Boris Johnson has been urged to explain how his race equality commission included statements “glorifying the slave trade” in its official report while ignoring evidence of structural racism.
The commission, which published its report on Wednesday, claimed Britain was no longer a country where the “system is deliberately rigged” against ethnic minorities – prompting accusations of “deeply cynical” complacency.
The 258-page report from the Commission on Race and Ethnic Disparities said the term “structural racism” was “too liberally used” and that factors such a socio-economic background, culture and religion have a “more significant impact on life chances”.
But shortly after the report’s publication the government admitted that a “considerable number” of people giving evidence – particularly from ethnic minorities – had in fact told the commission that structural racism was a real problem.
The report also raised eyebrows after it appeared to suggest there was a silver-lining to the Atlantic slave trade and that this should be taught in schools.
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In a section about the curriculum the review said there was “a new story” about “the slave period not only being about profit and suffering but how culturally African people transformed themselves into a re-modelled African-Britain”.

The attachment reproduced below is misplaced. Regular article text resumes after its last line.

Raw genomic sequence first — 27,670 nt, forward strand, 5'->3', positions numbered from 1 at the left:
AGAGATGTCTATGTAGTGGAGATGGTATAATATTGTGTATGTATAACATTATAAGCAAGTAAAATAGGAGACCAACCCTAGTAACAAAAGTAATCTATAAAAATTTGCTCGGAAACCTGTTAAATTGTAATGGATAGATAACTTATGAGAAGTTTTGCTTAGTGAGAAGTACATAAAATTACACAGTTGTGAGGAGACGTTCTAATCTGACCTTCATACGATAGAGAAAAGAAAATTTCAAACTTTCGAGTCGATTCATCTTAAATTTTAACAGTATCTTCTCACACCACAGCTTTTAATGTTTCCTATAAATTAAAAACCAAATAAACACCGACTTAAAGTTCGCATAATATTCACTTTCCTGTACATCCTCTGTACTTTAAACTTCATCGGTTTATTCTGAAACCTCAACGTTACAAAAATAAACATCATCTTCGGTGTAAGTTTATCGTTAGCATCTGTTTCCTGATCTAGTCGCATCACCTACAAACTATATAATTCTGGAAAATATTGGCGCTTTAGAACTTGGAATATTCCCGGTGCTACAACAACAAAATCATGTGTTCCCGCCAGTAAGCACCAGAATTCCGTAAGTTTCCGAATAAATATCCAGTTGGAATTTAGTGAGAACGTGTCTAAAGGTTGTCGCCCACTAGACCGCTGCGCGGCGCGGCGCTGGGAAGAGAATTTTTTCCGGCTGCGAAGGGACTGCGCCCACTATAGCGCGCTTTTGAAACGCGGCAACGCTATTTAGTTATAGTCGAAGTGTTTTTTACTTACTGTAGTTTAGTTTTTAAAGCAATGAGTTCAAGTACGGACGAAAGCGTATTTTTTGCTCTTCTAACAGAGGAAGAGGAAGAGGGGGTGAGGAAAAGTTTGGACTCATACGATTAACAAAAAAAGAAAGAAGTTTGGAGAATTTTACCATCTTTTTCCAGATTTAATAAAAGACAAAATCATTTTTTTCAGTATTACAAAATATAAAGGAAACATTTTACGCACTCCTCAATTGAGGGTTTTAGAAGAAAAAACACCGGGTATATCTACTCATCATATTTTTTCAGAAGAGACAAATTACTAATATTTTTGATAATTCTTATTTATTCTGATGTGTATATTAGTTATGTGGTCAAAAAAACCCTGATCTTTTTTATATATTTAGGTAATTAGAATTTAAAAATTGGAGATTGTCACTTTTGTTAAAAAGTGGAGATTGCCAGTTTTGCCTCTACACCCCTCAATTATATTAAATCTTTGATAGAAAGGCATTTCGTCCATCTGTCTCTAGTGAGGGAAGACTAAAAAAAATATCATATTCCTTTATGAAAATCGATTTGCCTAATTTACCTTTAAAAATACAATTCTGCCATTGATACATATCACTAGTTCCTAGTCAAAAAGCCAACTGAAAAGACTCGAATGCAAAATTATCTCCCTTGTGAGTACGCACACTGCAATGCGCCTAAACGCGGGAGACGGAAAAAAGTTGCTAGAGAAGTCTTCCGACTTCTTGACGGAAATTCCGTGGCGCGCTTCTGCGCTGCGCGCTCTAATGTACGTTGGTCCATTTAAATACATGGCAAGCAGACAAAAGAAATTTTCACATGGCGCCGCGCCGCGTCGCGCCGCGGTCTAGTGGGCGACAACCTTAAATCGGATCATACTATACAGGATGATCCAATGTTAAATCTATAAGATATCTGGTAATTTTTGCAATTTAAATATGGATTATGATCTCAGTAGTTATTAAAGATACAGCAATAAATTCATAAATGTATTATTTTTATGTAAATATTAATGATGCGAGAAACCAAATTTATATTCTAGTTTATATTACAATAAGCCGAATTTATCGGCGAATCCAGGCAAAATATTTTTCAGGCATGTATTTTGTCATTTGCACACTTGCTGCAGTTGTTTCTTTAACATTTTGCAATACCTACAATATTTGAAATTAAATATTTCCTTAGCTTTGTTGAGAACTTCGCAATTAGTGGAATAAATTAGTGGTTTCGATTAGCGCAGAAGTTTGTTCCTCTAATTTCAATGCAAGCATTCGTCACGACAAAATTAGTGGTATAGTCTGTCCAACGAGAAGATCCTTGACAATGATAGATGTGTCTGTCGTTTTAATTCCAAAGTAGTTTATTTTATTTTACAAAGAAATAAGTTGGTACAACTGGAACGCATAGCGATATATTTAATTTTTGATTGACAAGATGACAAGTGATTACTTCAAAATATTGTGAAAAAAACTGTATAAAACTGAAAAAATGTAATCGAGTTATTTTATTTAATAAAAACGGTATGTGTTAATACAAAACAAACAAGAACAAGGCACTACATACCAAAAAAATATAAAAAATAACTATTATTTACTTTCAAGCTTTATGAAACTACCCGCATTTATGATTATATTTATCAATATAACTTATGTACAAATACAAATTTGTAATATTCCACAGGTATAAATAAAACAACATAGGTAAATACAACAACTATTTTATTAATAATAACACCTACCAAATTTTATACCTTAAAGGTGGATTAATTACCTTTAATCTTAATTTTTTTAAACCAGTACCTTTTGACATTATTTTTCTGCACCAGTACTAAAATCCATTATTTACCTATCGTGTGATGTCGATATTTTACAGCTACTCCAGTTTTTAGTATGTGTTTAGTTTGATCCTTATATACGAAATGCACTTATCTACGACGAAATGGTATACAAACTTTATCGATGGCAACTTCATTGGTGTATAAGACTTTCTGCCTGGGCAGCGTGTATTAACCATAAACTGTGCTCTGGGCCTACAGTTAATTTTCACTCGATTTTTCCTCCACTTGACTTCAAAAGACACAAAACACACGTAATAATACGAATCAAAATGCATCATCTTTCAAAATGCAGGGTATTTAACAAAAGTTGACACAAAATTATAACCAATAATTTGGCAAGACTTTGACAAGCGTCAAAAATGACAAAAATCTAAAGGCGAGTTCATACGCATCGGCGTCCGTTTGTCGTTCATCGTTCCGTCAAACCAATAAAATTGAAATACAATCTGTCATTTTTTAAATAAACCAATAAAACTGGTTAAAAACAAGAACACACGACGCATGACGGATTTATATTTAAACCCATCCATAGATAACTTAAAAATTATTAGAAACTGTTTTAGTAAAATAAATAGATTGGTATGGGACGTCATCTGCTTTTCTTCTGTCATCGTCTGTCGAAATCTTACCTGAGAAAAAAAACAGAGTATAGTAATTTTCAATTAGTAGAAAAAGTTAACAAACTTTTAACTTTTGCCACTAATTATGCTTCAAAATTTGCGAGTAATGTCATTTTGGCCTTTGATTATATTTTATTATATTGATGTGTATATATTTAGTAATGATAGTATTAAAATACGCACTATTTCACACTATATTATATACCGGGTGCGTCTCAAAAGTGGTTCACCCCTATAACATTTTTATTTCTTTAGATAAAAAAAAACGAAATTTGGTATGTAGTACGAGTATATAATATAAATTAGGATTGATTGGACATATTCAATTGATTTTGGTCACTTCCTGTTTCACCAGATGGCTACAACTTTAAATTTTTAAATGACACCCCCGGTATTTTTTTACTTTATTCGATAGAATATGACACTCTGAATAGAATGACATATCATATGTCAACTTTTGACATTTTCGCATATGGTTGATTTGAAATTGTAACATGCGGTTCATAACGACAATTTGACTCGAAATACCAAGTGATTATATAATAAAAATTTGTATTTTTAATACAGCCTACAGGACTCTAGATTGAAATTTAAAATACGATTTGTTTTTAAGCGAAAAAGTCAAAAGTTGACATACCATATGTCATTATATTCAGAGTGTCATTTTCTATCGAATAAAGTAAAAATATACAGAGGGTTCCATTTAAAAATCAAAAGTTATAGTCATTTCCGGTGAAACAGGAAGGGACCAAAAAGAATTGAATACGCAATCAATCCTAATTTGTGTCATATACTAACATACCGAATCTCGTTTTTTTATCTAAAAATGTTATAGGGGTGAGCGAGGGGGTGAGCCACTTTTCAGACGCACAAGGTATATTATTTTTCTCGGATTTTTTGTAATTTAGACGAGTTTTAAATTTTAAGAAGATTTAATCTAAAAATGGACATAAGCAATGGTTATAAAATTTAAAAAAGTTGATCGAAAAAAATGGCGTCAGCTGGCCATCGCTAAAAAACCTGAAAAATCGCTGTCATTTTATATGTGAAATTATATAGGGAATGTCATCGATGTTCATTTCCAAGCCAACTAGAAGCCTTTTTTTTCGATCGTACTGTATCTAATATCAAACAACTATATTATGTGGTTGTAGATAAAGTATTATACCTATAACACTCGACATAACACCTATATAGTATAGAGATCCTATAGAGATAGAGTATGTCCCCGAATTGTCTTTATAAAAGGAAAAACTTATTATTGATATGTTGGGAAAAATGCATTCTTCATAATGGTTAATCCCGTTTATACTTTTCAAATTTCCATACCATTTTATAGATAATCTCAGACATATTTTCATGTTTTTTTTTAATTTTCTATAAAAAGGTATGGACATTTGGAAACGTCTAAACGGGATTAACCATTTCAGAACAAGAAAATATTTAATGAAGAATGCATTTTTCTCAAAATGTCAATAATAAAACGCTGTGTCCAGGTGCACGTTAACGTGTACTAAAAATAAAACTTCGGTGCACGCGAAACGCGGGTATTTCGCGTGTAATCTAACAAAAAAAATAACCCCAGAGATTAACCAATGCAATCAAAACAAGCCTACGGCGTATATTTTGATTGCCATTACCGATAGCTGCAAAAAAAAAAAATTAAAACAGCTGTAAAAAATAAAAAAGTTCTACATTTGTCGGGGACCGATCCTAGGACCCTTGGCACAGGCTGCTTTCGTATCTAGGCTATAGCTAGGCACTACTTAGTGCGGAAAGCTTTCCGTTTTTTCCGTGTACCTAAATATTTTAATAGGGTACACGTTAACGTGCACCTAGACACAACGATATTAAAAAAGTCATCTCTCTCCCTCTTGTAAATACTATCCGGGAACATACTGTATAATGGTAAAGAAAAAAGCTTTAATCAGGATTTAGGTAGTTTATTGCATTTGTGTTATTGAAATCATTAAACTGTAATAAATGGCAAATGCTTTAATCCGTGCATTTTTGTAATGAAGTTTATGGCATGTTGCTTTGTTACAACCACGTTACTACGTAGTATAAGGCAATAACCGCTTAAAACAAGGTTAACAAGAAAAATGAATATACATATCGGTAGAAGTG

Reacting to the claim, Labour’s shadow equalities secretary Marsha de Cordova said: “The government must urgently explain how they came to publish content which glorifies the slave trade and immediately disassociate themselves with these remarks.”
Respondents told the commission that “they were less likely to be hired or to progress once they were in a job compared with their white counterparts” and that such racism appeared to “manifest largely but not exclusively in healthcare, policing and crime, education, employment, and housing”.
But the commission chose not incorporate them into its own conclusions. In his foreword, commission chair Dr Tony Sewell wrote: “Put simply we no longer see a Britain where the system is deliberately rigged against ethnic minorities.”
“The impediments and disparities do exist, they are varied, and ironically very few of them are directly to do with racism. Too often ‘racism’ is the catch-all explanation, and can be simply implicitly accepted rather than explicitly examined”.
However, the authors said that “outright racism still exists”, the UK was not a “post-racial society”, and stressed: “We take the reality of racism seriously and we do not deny that it is a real force in the UK”.
The report was commissioned by Boris Johnson last summer in response to the Black Lives Matter protests that spread across the globe highlighting endemic racism and injustice after the death of George Floyd in the US.
In a statement, the prime minister suggested the commission had “set out a positive agenda for change” and said the government will “consider their recommendations in detail, and assess the implications for future government policy”.